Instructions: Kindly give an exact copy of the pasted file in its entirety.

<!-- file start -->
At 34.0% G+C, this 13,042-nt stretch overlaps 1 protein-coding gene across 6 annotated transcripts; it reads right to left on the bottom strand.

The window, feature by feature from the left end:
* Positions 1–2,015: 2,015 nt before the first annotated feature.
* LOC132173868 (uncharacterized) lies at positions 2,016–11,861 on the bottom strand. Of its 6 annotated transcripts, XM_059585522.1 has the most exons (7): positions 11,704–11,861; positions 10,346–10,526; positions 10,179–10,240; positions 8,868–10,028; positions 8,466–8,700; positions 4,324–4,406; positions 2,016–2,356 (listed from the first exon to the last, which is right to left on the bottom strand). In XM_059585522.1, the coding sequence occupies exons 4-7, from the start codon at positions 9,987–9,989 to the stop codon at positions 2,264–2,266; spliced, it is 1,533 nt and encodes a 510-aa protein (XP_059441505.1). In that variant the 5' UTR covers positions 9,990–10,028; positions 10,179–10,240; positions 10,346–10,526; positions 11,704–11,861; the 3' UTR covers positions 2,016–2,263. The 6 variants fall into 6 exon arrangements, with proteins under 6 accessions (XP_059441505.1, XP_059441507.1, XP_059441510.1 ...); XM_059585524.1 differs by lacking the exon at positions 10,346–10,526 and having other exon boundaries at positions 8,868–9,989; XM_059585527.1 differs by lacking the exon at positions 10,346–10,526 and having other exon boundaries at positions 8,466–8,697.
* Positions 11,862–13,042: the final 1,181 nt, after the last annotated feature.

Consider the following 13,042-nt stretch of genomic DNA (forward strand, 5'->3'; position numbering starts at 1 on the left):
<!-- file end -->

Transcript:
At 34.0% G+C, this 13,042-nt stretch overlaps 1 protein-coding gene across 6 annotated transcripts; it reads right to left on the bottom strand.

The window, feature by feature from the left end:
* Positions 1–2,015: 2,015 nt before the first annotated feature.
* LOC132173868 (uncharacterized) lies at positions 2,016–11,861 on the bottom strand. Of its 6 annotated transcripts, XM_059585522.1 has the most exons (7): positions 11,704–11,861; positions 10,346–10,526; positions 10,179–10,240; positions 8,868–10,028; positions 8,466–8,700; positions 4,324–4,406; positions 2,016–2,356 (listed from the first exon to the last, which is right to left on the bottom strand). In XM_059585522.1, the coding sequence occupies exons 4-7, from the start codon at positions 9,987–9,989 to the stop codon at positions 2,264–2,266; spliced, it is 1,533 nt and encodes a 510-aa protein (XP_059441505.1). In that variant the 5' UTR covers positions 9,990–10,028; positions 10,179–10,240; positions 10,346–10,526; positions 11,704–11,861; the 3' UTR covers positions 2,016–2,263. The 6 variants fall into 6 exon arrangements, with proteins under 6 accessions (XP_059441505.1, XP_059441507.1, XP_059441510.1 ...); XM_059585524.1 differs by lacking the exon at positions 10,346–10,526 and having other exon boundaries at positions 8,868–9,989; XM_059585527.1 differs by lacking the exon at positions 10,346–10,526 and having other exon boundaries at positions 8,466–8,697.
* Positions 11,862–13,042: the final 1,181 nt, after the last annotated feature.

Consider the following 13,042-nt stretch of genomic DNA (forward strand, 5'->3'; position numbering starts at 1 on the left):